M.J. Savostianik, P.Eng. February 2012

Lowering the Limits for Earth-Fault Detection

Current flowing to earth has only two paths—it can flow to earth through an earth fault, and it can flow to earth through distributed capacitance. Current flowing to earth through distributed capacitance can cause sympathetic tripping during an earth fault and it can cause nuisance tripping during normal operation. If the earth-fault trip level is high enough to eliminate sympathetic tripping, nuisance tripping due to unbalanced and harmonic capacitive current is usually not a problem. However, if sympathetic tripping is not a concern and earth-fault trip levels are lowered, nuisance tripping can become a problem that worsens with the increased use of adjustable-speed drives. This paper discusses the sources of current flowing to earth that are not the result of an earth fault, and it shows how a digital filter tuned to the fundamental component of earthfault current can provide lower trip levels without nuisance tripping.
M.J. Savostianik May 2000

Monitoring Neutral-Grounding-Resistors - An Update

Many of the problems associated with ungrounded and solidly grounded distribution and utilization systems are overcome with resistance grounding. Resistance grounding can limit point-of-fault damage, eliminate transient overvoltages, reduce the flash hazard, limit voltage exposure to personnel, and provide adequate tripping levels for selective ground-fault detection and coordination. Charging current, ground-fault detection, and ground-fault coordination are reviewed. Reasons for monitoring the neutral-grounding resistor (NGR) are presented. Problems associated with NGR monitoring are discussed and monitor design requirements are summarized. These design requirements, and two decades of experience, guided development of two generations of NGR monitors which detect both resistor faults and ground faults.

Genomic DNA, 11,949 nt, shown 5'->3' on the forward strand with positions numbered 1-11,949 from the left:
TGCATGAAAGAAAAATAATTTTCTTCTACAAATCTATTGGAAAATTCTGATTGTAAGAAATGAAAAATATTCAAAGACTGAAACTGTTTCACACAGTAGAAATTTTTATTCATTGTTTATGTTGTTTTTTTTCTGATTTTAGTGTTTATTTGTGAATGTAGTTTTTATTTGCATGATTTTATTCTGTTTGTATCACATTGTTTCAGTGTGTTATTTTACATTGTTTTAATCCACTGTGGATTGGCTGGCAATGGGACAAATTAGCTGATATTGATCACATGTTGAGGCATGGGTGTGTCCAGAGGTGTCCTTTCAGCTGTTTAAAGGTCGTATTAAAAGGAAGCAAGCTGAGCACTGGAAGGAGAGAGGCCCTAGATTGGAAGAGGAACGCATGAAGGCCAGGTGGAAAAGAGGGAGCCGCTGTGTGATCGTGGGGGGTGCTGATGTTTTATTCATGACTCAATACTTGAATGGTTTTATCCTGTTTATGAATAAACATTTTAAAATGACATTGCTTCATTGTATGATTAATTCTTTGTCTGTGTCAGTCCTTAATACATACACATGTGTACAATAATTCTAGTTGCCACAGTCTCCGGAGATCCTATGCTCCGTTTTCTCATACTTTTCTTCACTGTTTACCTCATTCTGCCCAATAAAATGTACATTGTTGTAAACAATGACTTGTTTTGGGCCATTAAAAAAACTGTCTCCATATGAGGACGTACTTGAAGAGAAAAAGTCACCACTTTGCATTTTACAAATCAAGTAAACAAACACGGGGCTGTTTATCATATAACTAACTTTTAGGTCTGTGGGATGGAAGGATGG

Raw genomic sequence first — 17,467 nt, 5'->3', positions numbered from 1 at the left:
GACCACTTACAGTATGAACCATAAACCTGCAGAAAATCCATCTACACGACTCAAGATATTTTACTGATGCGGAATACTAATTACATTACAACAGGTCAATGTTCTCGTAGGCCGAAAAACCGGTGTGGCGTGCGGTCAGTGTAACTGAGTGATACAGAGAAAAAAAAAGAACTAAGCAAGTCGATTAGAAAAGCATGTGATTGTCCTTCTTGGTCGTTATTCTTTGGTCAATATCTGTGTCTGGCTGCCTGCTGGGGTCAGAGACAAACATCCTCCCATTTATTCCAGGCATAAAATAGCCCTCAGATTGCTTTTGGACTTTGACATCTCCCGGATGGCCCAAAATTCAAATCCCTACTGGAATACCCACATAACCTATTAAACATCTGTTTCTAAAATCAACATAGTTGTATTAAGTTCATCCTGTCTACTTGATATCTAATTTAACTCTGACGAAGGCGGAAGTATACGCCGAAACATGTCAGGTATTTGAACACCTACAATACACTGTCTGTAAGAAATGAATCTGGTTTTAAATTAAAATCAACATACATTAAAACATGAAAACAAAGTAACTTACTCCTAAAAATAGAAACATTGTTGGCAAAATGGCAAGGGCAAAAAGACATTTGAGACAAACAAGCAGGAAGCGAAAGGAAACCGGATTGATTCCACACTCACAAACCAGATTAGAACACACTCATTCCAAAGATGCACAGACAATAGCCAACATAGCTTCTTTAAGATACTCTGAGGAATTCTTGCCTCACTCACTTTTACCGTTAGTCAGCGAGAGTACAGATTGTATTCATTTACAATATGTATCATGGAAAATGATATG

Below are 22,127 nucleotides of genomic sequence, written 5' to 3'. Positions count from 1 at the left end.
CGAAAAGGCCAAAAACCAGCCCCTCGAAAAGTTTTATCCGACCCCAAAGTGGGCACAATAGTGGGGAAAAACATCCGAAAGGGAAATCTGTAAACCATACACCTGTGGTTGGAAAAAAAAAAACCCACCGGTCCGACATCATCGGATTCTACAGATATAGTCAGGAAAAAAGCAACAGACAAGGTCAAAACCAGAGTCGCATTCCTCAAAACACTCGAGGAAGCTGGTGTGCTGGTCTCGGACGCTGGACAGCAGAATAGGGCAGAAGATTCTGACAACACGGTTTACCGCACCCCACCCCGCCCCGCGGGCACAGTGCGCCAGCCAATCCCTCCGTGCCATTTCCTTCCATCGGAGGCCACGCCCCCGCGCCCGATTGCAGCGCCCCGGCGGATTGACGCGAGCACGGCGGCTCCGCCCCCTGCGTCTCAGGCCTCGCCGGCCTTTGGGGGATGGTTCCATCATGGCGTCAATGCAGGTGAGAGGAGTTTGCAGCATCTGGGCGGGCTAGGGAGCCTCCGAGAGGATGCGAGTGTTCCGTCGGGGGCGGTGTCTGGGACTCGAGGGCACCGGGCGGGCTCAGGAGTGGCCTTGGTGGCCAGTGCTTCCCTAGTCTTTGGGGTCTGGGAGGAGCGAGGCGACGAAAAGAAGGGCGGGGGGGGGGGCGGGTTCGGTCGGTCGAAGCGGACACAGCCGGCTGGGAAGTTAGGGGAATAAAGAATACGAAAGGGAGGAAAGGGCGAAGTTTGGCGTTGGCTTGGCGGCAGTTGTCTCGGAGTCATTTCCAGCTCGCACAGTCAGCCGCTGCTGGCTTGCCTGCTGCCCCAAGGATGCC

G.E. Paulson, M.J. Savostianik July 2003

Motor Selection for Belt-Conveyor Drives

Rated power is the motor parameter always specified when motors are selected for a belt conveyor—motor slip is usually ignored. This paper shows how the running and starting characteristics of a belt conveyor are influenced by slip. It shows that high-slip motors improve load sharing between directly coupled motors, and it shows that high-slip motors reduce the effect of belt stretch to improve load sharing between belt-coupled drums. The interaction between stretch and slip is illustrated graphically to show the percentage of connected power available to a conveyor without overloading the motor(s) driving the secondary drum. If the power requirement for the conveyor has been determined correctly and if the power available is inadequate, the stretch-to-slip ratio is too high—probably the result of an inadvertent selection of high-efficiency motors with low slip and poor starting characteristics. With these motors, mechanical devices that introduce slip are required if the conveyor is to operate near design capacity. A preferable solution is to avoid the problem by using directly coupled high-slip motors to improve load sharing and increase starting torque. Examples are given of two motors that eliminate the need to introduce slip mechanically.
G.E. Paulson September 1998